Members of the Wheaton community gathered together in Pierce chapel on both Saturday and Sunday to mourn the loss of freshman transfer Ethan Roser after the tragedy at Saturday’s track and field meet. Hundreds filled the chapel for a time of corporate grieving and prayer.
Roser, a recent transfer student to Wheaton and member of the men’s soccer team, was volunteering as a distance spotter for the field events at Lawson field when he was fatally struck by a throwing hammer. Eyewitness accounts report that Roser — along with three other volunteers from the soccer team — was standing off the field of play, about five yards back from the throwing radius.
According to the students near Roser, the four players were standing together while an athlete from Aurora University conducted a practice throw with the 16-pound hammer, which errantly went out of bounds. The hammer went right over the head of one of the players before striking Roser in the head. The hammer ricocheted off Roser then lightly hit a third student in the head. First responders and trainers immediately tried to resuscitate Roser.
The Wheaton Police and Fire Departments received an emergency call, reporting that Roser was in cardiac arrest. Members of the Wheaton Fire Department then transported Roser to the Good Samaritan Hospital in Downers Grove; the other student also went to Central DuPage Hospital for precautionary measures but was shortly released. At one point, paramedics were momentarily able to resuscitate Roser, but he was pronounced dead shortly thereafter at the hospital. The DuPage County Coroner’s office listed head trauma as the preliminary cause of death after an autopsy on Monday.
The Police Department is now beginning an investigation to determine criminal negligence, though none is currently suspected. Public Safety did not respond to questions regarding an investigation.
The Wheaton Deputy Chief Bill Murphy said that the throw which hit Roser seemed to be “off-angle,” and he noted that Roser was outside the lines where the hammer was supposed to land. For the Police Department and news sources alike, this has raised the question: How was Roser struck by the hammer when he was in an area which should have been safe, away from the throwing radius?
“Things like this are not supposed to happen (during the event),” Murphy said. “What broke down at this point, I don’t know.”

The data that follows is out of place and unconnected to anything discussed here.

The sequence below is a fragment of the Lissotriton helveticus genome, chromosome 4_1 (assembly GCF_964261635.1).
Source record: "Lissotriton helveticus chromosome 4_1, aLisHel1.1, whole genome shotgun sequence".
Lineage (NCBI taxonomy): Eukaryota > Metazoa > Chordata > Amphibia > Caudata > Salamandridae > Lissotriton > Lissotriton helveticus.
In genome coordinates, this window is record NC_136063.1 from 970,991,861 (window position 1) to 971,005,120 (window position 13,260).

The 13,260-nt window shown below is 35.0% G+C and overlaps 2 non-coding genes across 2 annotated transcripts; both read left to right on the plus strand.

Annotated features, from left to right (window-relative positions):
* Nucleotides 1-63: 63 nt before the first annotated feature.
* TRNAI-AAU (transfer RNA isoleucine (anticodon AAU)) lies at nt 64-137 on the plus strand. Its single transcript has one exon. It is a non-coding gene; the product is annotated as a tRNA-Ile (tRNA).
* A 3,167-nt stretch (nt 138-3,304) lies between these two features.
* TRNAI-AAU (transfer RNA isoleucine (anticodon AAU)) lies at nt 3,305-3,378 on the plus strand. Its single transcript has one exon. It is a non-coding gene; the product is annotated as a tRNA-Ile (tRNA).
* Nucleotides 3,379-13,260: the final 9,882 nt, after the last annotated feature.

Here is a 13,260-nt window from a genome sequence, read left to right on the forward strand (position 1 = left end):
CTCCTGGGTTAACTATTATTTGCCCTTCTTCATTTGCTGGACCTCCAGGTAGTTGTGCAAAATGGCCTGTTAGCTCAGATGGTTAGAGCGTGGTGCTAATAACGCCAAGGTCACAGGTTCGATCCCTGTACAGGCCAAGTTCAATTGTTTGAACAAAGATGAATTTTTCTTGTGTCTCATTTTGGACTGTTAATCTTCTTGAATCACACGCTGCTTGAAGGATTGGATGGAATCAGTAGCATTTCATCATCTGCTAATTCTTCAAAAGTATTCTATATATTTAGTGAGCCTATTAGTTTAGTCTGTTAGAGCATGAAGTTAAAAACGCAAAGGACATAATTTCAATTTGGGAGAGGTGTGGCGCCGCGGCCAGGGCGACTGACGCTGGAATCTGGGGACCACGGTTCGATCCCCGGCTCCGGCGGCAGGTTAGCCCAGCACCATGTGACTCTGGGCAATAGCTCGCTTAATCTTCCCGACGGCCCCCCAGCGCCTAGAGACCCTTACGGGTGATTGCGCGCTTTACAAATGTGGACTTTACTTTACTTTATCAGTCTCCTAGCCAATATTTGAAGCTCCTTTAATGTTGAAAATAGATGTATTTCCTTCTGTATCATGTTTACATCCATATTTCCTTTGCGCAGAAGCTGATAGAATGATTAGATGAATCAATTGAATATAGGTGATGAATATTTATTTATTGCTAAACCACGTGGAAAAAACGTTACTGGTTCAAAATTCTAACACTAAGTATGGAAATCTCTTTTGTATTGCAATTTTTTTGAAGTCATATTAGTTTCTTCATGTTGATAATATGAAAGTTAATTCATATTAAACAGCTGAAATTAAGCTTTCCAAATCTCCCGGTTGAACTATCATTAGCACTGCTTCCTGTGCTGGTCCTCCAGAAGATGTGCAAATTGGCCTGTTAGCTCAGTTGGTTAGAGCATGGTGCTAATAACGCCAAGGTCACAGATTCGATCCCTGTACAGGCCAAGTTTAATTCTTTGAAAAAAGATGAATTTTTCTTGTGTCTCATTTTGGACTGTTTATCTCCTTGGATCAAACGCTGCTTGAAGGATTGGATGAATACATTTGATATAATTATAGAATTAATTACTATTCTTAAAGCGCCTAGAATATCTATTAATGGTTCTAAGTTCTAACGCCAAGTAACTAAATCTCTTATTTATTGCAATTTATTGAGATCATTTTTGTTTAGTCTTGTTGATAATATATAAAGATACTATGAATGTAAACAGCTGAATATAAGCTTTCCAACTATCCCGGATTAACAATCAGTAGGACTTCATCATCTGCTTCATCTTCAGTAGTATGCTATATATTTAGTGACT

The hammer throw is a field event that involves throwing a 9-16-pound metal ball attached to a wire. The NCAA requires that athletes use a safety cage, which partially encloses around the thrower. This is intended to prevent the hammer from traveling off course. There is such a cage at Lawson field.
But the NCAA track and field rule book acknowledges that the hammer throw event can still be dangerous: “Cage design is acknowledged to provide limited protection for spectators, officials and competitors,” the rule book says. “It does not ensure safety.”
According to senior Laura Clark, a former sports photographer for the Record, close calls have happened at Lawson field before. She told the Record about an instance last year while she was photographing: “I was standing a short distance away from the group of spectators sitting on the edges of the hammer-throw field, watching the athlete throw. They were all behind the little tape line that designated the field. Since it was sunny and hot, a lot of people had their umbrellas out and at one point the hammer was thrown out of bounds and it hit the front of a man’s umbrella … Thankfully he was okay, but it left both him and the crowd a bit stunned.”
Other previous incidents from an errantly thrown hammer include the death of a University of Chicago Track Club member in 1981, at a meet in Naperville, Ill., just miles from Wheaton.
The Wheaton men’s soccer team volunteers at all the field events — hammer throw, javelin and discus — to help measure the distance of throws or remove items from the field of play. Players undergo a brief tutorial period before they begin volunteering for field events.
The Wheaton College community continues to mourn the loss of Roser. President Philip Ryken said in a statement: “We are deeply grieved, but, because of our faith in Christ, not without hope.”